We don’t need more rules for these new and inexperienced drivers – they’ve already got enough to learn and think about.  What is needed is better education (both in attitude to driving and actual driving skills).  This, combined with a more visible police presence, will do far more than trying to legislate a solution to the problem by creating even more road rules.

The current NSW Government seems to think that by cutting spending and reducing the police force’s manpower and using static speed cameras instead is good management. How wrong they are!  This is a very good example of what happens when a Government tries to do too much with it’s resources and tries to run everything on shoestring budgets.

In my opinion, the NSW Government should make spending money on infrastructure an absolute priority, and put the minority projects back in their rightful places at the bottom of the “have to be done” list.  Public funds should be giving priority to health (hospitals, etc), schools, public transport/roads and our police force.  The NSW police force has been shrinking for a number of years now, and it needs a drastic increase in numbers (i.e., we need hundreds of officers added to the force) just to get back to the level it was 5 years ago, and more still to get it to the appropriate ratio for our population level.

If ever there was a case of “Nero fiddling while Rome burns” one only has to look at what the NSW Government is doing.

Might I suggest that the two Ministers responsible for police, roads and transport issues in NSW (Mr Eric “Bus Lane” Roozendaal, and Mr John Watkins) get together and work out the priorities of their respective Ministries, and then go to their Premier, Mr Morris Iemma with a co-ordinated plan.

In fact, perhaps Mr Iemma, as the Minister for State Development, needs to demonstrate some real leadership by making some hard decisions on spending priorities and then start cracking a few of his Ministers’ heads together to make them wake up to reality.

No rally to support Muslim cleric Sheik Taj Aldin Alhilali

The planned rally in Sydney today at the Lakemba mosque as a show of support for the embattled Sheik Taj Aldin Alhilali did not proceed.  It is being reported that his followers have heeded his request to call off the rally, and Tom Zreika, the president of the Lebanese Muslim Association (LMA) that administers the mosque, is quoted as saying he believed the furore over the Sheik’s recent comments (where he implied scantily dressed women deserved what they got if they were raped) was now “dead in the water”.

I suppose the fact that it is a cold, blustery, showery day in Sydney today didn’t have anything to do with it either?  What are the odds that the rally would have gone ahead if the weather had been more kind?  It’s also interesting how much people OTHER than the Sheik are back-pedalling on the Sheik’s behalf.  One woman is reported as saying that the Sheik believes the act of rape is one of the worst capital crimes in Islam.  That may be so, but why can’t he say it for himself?  Then again, he has so badly damaged his own credibility that such comments from him would be viewed with extreme cynicism by the rest of the Australian community.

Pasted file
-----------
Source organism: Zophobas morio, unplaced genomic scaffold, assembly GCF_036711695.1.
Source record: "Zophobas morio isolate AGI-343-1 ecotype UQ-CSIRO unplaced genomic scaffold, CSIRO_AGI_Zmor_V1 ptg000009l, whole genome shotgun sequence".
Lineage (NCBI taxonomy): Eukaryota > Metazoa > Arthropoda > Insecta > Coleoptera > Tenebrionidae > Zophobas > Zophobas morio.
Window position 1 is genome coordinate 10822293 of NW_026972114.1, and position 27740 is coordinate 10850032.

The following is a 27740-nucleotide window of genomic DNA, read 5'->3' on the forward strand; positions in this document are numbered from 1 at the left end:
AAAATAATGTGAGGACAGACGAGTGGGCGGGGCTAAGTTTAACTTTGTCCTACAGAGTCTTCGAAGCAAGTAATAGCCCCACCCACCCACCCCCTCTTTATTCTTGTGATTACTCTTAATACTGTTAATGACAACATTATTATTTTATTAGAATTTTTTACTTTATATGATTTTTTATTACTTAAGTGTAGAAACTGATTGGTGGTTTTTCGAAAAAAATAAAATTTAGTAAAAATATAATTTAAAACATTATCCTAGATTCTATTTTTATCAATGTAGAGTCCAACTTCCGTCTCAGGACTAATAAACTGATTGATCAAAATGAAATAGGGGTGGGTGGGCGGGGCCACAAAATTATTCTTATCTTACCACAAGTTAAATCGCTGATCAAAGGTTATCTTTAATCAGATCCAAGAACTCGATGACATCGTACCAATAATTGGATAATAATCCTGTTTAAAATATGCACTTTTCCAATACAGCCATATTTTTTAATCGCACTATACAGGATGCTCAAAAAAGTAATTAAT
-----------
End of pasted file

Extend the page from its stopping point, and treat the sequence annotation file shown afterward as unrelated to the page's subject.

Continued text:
And the furore is “dead in the water”? I think not Mr Zreika.  Sheik Alhilali clearly has offended all woman-kind with his comments, not merely non-Muslim women.  His anachronistic attitudes and comments are not in keeping with the Aussie way of life, and the Sheik would best serve his religion by standing aside and letting a cleric of more modern thinking take his place.

Australia is NOT a strict Muslim nation Sheik Alhilali, and I believe you should be preaching acceptance of others and their beliefs, and perhaps giving consideration as to how your church can adapt itself to modern society rather than trying to drag everyone back to the days of the origin of the Islamic faith.

P-platers copping a raw deal

Is it just me, or does the current media focus on P-plate drivers seem a little unfair?  It’s tough enough being a young, newly licensed driver without adding the pressure of almost constant media scrutiny and attack.  The majority of these drivers are responsible young adults, but driving in Sydney’s hectic traffic is not for the faint-hearted so is it any wonder that drivers with low levels of experience feature more highly in accident statistics?

And there lies part of what I believe is the crux of the matter – experience. 

The other thing that I believe contributes in no small way is the pathetic driver training given to these people.  The licensing system in NSW is pathetic – it simply teaches people how to pass a test.  It does absolutely nothing to teach people how to drive.  The government has attempted to make it look like it is doing something by introducing a longer period between application for a Learner’s Permit and sitting for a driver’s license, and requiring learner drivers to have a certain minimum number of hours behind the wheel and maintain a log book as evidence.  This system is so open to abuse, it’s laughable.  There is too much anecdotal evidence around to say that the stories of parents “fudging” their child’s log book hours are all untrue.